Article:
RAID Level 6 is a cluster-level implementation of data striping with DUAL distributed parity for enhanced fault tolerance. It’s very similar to RAID Level 5 but it uses the equivalent capacity of two hard drives to store parity. RAID Level 6 is used in high-end RAID systems but it’s slowly becoming more common as technology becomes more commoditized. Dual parity allows ANY two hard drives in the array to fail without data loss which is unique in all the basic RAID types. If a drive fails in a RAID Level 5 array, you better hope there is a hot spare that will quickly restore the array to a healthy state in a few hours and you don’t get a second failure during that recovery time. RAID Level 6 allows that second drive failure during recovery and is considered the ultimate RAID Level for fault tolerance. Out of an array with “N” number of drives, the total capacity is equal to the sum of “N-2″ hard drives. For example, an array with 8 equal sized hard drives will have the combined capacity of 6 hard drives.

RAID Level 10 (composite of 1 and 0):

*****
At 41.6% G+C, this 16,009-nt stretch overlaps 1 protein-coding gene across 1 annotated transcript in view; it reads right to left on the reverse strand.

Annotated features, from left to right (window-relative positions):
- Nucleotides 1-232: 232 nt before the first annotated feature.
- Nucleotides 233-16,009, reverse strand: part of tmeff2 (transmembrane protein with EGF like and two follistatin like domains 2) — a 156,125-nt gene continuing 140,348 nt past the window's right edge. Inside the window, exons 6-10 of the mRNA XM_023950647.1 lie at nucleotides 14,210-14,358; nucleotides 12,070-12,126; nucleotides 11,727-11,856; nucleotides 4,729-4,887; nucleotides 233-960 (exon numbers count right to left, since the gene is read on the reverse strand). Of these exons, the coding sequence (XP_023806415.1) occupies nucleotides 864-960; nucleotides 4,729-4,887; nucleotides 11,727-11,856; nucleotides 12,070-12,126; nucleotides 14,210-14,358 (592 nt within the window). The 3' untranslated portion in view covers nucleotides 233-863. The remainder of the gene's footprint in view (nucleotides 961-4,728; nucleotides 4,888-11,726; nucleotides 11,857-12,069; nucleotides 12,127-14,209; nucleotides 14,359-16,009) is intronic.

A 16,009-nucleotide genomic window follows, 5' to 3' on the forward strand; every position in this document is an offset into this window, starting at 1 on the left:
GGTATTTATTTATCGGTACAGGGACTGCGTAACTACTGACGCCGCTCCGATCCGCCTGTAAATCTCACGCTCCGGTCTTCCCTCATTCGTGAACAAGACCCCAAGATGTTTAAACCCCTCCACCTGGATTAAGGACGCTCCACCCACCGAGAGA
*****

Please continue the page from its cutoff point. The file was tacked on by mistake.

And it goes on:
RAID Level 10 (sometimes called 1+0) is probably the most common composite RAID type used on the market both in the server and home/enthusiast market. For example, there are plenty of cheap consumer-grade RAID controllers that might support RAID Level 0, 1, and 10 that don’t support Level 5. The most common and recommended implementation of mirroring and striping is that mirroring is done before striping. This provides better fault tolerance because it can statistically survive more often with multiple drive failures and performance isn’t degraded as much when a single drive has failed in the array. RAID Level 0+1 which does striping before mirroring is considered an inferior form of RAID and is not recommended. RAID Level 10 is very commonly used in database applications because it provides good I/O performance when the application can’t distribute its own data across multiple storage volumes. But when the application knows how to evenly distribute data across multiple volumes, independent pairs of RAID Level 1 provides superior performance.